CONTRACTING AND MOONLIGHTING
A large percentage of the respondents said they either do only contract work, or that they do �outside� work in addition to their normal jobs. Generally speaking, rates go up as the market gets larger, as one would expect.
Of course it isn�t only the hourly rate that is important when you bill clients. Do you charge more for emergency or unscheduled work? Do you charge an hourly rate when driving too/from the work location? And, what about client relationships: Do you maintain contracts with them, and do you charge a retainer?
TAKING A LOOK IN THE MIRROR
We�ve broken down the results in a per-market-grouping basis; now let�s look at the universe of respondents.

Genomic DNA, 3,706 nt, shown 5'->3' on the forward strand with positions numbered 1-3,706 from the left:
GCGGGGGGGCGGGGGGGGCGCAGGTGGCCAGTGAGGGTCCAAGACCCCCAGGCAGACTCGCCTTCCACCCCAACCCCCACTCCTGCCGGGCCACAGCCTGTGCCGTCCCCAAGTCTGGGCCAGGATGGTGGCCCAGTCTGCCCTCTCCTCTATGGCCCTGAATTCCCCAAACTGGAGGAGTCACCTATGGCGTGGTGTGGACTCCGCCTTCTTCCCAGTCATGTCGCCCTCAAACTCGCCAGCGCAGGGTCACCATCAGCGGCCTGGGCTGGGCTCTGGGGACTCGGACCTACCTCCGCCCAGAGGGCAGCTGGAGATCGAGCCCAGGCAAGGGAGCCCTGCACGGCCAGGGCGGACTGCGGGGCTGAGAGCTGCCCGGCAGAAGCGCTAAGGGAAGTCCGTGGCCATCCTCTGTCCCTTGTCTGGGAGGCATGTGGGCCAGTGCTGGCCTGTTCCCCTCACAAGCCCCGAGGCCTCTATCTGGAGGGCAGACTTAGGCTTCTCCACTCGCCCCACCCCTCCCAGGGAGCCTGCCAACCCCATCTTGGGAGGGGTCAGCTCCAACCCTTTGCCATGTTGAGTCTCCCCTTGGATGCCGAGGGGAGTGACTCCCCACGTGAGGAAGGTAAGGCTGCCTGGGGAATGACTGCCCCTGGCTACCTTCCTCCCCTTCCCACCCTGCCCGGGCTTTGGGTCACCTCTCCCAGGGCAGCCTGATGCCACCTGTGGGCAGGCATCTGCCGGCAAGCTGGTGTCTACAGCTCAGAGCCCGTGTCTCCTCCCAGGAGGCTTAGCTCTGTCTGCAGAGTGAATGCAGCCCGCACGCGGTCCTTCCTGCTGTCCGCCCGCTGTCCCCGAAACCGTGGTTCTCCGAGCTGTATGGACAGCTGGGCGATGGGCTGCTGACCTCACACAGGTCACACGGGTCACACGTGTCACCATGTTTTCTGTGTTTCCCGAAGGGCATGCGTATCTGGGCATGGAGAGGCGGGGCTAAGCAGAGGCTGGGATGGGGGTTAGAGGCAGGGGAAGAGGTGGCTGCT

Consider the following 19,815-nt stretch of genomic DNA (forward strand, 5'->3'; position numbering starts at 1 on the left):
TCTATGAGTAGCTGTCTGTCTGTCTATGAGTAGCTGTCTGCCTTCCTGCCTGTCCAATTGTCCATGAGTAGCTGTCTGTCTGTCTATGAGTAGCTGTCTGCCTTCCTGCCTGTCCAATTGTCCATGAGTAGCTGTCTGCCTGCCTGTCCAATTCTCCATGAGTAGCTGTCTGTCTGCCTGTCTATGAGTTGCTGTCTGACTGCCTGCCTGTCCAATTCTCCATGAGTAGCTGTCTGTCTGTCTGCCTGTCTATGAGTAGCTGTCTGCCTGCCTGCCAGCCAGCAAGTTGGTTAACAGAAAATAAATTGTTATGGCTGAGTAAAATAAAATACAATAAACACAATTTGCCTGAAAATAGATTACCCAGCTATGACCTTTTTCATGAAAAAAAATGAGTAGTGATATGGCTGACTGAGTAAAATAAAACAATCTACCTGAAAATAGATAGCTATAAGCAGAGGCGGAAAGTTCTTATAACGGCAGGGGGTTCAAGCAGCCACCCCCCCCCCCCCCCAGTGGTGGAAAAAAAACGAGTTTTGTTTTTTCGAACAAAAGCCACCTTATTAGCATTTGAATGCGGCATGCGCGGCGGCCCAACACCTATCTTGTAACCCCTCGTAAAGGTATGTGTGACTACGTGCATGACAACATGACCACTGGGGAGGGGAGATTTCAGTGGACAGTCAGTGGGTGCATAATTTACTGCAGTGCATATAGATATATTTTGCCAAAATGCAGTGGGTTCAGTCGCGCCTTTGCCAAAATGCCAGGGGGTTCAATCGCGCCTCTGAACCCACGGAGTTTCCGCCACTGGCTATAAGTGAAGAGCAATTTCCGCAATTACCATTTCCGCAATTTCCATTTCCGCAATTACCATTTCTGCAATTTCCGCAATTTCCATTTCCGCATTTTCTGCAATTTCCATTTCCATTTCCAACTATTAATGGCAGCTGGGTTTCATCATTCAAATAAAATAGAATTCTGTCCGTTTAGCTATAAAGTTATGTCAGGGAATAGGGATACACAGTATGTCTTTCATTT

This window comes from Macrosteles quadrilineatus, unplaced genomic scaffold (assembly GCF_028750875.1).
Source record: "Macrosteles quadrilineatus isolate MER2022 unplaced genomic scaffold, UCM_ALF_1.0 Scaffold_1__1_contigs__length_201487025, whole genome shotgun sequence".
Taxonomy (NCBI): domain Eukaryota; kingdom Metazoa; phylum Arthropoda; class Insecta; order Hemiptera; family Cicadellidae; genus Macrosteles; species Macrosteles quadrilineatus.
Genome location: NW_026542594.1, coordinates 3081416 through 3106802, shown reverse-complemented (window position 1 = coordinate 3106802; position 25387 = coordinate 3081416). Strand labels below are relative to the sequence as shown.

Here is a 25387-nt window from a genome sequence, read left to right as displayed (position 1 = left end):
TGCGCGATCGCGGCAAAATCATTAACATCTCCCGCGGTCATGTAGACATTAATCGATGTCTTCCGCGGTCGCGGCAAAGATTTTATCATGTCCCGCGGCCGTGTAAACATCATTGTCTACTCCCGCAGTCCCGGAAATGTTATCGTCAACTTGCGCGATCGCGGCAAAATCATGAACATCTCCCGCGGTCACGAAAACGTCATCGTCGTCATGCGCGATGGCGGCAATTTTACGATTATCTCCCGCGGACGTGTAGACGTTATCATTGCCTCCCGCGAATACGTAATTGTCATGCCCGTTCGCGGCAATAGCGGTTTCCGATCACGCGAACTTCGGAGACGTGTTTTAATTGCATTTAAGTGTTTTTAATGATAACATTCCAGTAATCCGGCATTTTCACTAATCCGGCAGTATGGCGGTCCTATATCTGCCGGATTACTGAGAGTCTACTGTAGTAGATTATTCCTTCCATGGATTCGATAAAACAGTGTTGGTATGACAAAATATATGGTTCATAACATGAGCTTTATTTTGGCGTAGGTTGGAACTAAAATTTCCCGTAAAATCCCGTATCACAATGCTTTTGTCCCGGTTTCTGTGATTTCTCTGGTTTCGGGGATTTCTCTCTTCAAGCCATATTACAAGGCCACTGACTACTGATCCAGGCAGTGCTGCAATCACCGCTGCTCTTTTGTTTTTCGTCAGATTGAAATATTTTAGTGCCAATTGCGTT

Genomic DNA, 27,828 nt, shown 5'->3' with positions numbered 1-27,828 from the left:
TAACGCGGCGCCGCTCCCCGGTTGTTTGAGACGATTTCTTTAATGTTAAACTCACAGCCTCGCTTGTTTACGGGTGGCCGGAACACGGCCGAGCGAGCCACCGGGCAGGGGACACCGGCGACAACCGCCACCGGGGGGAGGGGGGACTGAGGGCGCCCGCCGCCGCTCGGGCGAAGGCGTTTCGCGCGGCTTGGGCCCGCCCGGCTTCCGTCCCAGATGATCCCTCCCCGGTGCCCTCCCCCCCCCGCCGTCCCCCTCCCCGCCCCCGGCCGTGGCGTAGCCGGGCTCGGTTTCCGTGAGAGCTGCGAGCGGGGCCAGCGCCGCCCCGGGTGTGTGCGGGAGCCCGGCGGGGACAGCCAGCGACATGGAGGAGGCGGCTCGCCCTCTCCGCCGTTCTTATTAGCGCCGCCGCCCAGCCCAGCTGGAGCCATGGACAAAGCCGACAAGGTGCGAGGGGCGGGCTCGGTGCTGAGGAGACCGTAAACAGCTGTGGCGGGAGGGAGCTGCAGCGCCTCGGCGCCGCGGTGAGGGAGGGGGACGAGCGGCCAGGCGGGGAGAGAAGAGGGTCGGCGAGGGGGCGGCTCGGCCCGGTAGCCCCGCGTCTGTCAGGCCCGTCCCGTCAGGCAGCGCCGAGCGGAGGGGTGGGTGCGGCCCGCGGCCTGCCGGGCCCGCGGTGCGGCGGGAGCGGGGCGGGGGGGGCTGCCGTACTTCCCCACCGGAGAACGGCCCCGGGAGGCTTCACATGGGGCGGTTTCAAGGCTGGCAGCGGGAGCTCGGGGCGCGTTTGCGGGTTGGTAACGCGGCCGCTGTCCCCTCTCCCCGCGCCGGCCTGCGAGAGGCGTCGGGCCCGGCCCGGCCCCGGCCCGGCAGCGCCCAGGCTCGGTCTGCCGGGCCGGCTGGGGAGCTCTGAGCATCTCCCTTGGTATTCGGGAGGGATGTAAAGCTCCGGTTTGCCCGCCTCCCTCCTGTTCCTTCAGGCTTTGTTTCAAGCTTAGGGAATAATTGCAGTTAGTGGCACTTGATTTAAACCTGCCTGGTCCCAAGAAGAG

What is the bar of entry for becoming a radio engineer? Unfortunately, we cannot say it is very high; but that is not to say that the skills necessary are minimal. In fact, that�s far from the truth. In many cases, radio station staff members� job duties evolve from one aspect in to the engineering realm. For example, many that start off in programming realize later on that engineering is a better way to make money at a radio station. Those that have technical aptitude can quickly find themselves working on studio projects, or IT projects, and those that have interest in transmission find ways to learn about it and how to deal with that aspect of the job. Eventually, management and other colleagues ask the question, implicitly at least: Can this person keep the station on the air? The bar of entry for radio engineers is usually a proven ability to do the job. If you want to make more money in the business, keep raising the stakes. Take on a larger market. Take on more stations. Take the time to learn more about technology, and use that new expertise to build your skill set. Look at it like a skills pyramid; at the bottom, you have those with the minimal skills. As you gain more expertise, you climb higher. There are innumerable ways of making your way up this pyramid, and what happens is the number of people with your combination of expertise and experience shrinks. That�s how you build a career, and increase your compensation along the way.